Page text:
Stav’s new cereal dispensers: swing and a miss

The latest conversations about Stav Hall are over the new cereal dispensers. Students were impressed by the shiny, sleek design when the dispensers debuted. However, while they are aesthetically pleasing, these new dispensers lack basic functionality.

Cereals such as Sweetened Wheatfuls and Cinnamon Toasters barely fit through the dispenser’s opening slot. Because of this, consumers often find themselves unable to fill their bowls due to the design of the new dispensers. Thus, hungry students resort to shaking the dispensers, or — if they are bold enough — removing the lid and flipping it over to obtain the cereal.

Additionally, the opening is very close to the table, leaving little space between the bowls and the dispensers. This makes it difficult to see how much cereal is in your bowl. The new design also shoots cereal directly into your bowl at a much faster speed than the old dispensers. While this may seem more efficient, it often causes students to overfill their bowl resulting in larger messes and more food waste. While the old dispensers required a few cranks, students could easily figure out how much cereal they wanted in their bowl.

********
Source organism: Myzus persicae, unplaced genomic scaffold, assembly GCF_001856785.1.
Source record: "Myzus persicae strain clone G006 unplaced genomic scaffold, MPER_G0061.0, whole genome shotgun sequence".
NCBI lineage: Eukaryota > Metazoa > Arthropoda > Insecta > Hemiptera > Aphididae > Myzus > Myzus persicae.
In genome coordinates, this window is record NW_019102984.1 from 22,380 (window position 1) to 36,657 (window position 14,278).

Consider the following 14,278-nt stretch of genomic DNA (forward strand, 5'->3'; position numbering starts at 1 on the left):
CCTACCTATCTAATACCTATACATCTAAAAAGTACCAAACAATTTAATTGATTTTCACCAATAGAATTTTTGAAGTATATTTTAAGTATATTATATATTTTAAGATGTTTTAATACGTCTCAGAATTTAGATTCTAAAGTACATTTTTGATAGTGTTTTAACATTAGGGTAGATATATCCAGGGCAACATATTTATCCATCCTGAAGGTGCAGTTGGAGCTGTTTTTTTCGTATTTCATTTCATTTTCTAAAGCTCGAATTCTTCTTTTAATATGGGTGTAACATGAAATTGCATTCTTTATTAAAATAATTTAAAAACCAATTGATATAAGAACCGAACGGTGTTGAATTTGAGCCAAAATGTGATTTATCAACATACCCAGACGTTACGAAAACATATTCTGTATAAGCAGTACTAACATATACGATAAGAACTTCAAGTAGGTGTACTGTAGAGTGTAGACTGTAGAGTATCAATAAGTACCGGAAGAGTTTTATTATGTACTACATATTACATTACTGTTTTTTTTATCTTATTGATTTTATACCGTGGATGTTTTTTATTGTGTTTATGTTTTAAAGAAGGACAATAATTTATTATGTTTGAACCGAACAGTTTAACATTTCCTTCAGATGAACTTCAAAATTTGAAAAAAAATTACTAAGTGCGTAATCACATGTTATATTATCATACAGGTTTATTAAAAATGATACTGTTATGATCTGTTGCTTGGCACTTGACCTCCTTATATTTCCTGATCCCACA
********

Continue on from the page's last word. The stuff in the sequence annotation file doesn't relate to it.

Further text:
The closer proximity of the dispensers makes it more difficult for people to fill their bowls at the same time, creating clusters of students in the cereal area. 

Furthermore, it becomes awkward when it is your turn to get cereal and you realize that your favorite cereal is jammed in the dispenser and is not coming out.

One benefit of the new dispensers is the additional slot, allowing more flavors to be dispensed at once. We have also seen new flavors — including the student favorite Fruit Loops. Despite this advantage, the change in cereal flavors could have existed without the change in dispensers.

Stav’s new cereal dispensers may not be as good as the old ones, but they represent how functionality can easily be changed in the dining hall. It is good that management is trying something new, and they should continue experimenting with the functionality of the serving area. Stav Hall will benefit from changes. Even if they temporarily create frustration, they will create progress toward a more practical dining experience.

Ainsley Francis is from

Charlotte, N.C.

Her major is English.


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